If you’re in the middle of a Crohn’s flare-up, there may be certain foods that make your symptoms worse. If you’re eliminating foods from your diet, it’s best to work with a Crohn’s nutritionist or dietitian to ensure you’re not missing out on important nutrients. 

Some foods that may trigger a Crohn’s flare-up include:

·  Foods that are high in insoluble fiber that are hard to digest (e.g., fruits with skin and seeds, raw green vegetables, whole nuts, and whole grains).

·  Foods high in lactose, the sugar found in dairy products like milk, cream, yogurt, and cheese

·  Sugar alcohols like sorbitol and mannitol

·  Sugary foods

·  High-fat foods

·  Alcohol and caffeinated drinks

·  Spicy foods

Foods to eat when you’re having a Crohn’s flare-up

Since many trigger foods are high in nutrients, it’s important to ensure you’re eating a variety of better-tolerated foods to get the nutrients you need.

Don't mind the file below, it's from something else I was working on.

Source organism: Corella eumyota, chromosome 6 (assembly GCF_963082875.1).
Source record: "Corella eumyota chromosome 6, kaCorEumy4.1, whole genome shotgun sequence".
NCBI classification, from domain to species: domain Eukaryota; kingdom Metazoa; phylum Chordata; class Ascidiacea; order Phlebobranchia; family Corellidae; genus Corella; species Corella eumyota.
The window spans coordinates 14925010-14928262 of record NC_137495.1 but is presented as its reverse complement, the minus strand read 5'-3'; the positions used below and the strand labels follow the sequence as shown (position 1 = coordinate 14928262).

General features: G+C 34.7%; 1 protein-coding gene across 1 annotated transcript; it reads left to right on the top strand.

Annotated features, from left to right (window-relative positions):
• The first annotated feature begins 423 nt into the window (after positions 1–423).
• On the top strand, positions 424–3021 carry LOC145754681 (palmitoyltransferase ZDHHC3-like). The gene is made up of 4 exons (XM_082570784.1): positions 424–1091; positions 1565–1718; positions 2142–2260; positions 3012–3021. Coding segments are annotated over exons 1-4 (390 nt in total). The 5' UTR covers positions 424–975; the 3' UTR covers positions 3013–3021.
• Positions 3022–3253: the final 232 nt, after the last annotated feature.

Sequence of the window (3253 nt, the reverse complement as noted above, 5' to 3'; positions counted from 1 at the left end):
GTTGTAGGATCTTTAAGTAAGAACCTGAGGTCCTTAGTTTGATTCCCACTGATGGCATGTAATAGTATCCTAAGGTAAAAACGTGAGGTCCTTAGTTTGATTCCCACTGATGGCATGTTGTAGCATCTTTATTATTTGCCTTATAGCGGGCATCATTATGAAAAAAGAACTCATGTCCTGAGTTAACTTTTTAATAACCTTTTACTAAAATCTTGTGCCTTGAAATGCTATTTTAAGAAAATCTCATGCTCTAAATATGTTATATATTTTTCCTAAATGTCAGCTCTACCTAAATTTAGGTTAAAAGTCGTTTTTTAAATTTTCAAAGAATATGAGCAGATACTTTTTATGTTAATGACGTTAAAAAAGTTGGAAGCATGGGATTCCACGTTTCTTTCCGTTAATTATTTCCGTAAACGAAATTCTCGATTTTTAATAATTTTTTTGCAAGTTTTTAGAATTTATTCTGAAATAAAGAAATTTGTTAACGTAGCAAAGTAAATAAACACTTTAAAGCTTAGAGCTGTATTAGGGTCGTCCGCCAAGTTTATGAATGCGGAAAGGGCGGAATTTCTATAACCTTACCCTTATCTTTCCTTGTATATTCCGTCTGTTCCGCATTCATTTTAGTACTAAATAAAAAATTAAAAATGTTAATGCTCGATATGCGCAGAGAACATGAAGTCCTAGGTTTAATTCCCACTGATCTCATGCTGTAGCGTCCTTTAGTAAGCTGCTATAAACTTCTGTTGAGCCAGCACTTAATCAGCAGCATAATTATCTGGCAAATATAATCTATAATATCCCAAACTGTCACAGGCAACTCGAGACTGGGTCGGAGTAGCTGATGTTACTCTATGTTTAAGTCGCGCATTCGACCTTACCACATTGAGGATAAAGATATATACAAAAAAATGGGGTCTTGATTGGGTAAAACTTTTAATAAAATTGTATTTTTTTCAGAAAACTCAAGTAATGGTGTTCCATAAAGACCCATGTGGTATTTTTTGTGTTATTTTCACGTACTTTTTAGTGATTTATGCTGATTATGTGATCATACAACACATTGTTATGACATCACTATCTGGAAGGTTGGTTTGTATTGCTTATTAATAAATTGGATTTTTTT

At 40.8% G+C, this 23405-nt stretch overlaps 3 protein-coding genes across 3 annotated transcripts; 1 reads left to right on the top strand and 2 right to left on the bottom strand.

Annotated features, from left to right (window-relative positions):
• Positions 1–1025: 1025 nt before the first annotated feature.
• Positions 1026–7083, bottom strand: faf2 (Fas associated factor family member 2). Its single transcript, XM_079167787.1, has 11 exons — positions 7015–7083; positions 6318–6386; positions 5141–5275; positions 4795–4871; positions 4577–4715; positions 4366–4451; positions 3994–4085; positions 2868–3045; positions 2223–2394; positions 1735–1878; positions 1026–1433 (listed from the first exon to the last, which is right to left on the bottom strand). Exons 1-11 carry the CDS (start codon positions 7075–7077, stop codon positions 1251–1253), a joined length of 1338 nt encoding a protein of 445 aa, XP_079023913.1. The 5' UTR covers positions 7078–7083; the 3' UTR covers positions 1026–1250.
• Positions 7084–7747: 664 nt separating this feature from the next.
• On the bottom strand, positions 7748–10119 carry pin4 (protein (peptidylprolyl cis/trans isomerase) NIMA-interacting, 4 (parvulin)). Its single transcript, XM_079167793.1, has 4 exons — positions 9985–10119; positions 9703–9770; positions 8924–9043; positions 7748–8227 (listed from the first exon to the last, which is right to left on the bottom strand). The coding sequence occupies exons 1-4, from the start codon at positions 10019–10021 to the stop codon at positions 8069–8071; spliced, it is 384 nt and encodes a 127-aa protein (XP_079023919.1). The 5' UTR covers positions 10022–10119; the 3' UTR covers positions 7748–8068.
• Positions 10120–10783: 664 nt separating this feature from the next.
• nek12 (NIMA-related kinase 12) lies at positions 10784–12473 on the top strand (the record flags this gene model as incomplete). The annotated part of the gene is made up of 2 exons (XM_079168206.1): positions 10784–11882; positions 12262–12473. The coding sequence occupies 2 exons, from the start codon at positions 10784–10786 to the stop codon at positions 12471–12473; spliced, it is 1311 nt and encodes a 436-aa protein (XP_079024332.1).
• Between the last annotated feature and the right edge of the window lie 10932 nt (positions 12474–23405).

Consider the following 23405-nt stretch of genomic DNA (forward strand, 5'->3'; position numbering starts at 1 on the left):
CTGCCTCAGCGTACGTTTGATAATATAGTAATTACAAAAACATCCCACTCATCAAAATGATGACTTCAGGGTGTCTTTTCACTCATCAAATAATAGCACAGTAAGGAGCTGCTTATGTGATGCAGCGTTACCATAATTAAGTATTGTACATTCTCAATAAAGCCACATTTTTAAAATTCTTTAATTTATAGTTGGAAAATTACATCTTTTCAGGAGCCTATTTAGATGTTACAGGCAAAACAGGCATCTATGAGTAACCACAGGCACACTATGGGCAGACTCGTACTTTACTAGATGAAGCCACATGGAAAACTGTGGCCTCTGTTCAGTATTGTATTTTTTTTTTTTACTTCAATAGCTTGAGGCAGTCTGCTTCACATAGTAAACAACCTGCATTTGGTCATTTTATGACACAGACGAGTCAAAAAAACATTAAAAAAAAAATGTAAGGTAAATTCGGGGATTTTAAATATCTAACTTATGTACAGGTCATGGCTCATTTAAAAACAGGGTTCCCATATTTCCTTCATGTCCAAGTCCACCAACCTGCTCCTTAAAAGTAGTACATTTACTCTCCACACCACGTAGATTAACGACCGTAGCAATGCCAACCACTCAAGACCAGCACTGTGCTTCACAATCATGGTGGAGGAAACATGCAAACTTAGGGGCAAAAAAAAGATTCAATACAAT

Foods that may be better tolerated during a Crohn’s flare include:

·  Low-fiber fruits (like bananas, cantaloupe, and cooked fruits without the skins)

·  Lean protein (like fish, white meat poultry, eggs, and firm tofu)

·  Refined grains (like white bread and white pasta)

·  Fully cooked, seedless, skinless, non-cruciferous vegetables (like cucumbers, potatoes, and squash)

·  Oral nutrition supplements or homemade protein shakes 

Foods to eat when you’re in remission

If you’re in remission, it’s important to have a diverse and nutrient-rich diet. If you’re reintroducing foods, do so slowly to avoid irritating your gut.

Foods to eat during remission include: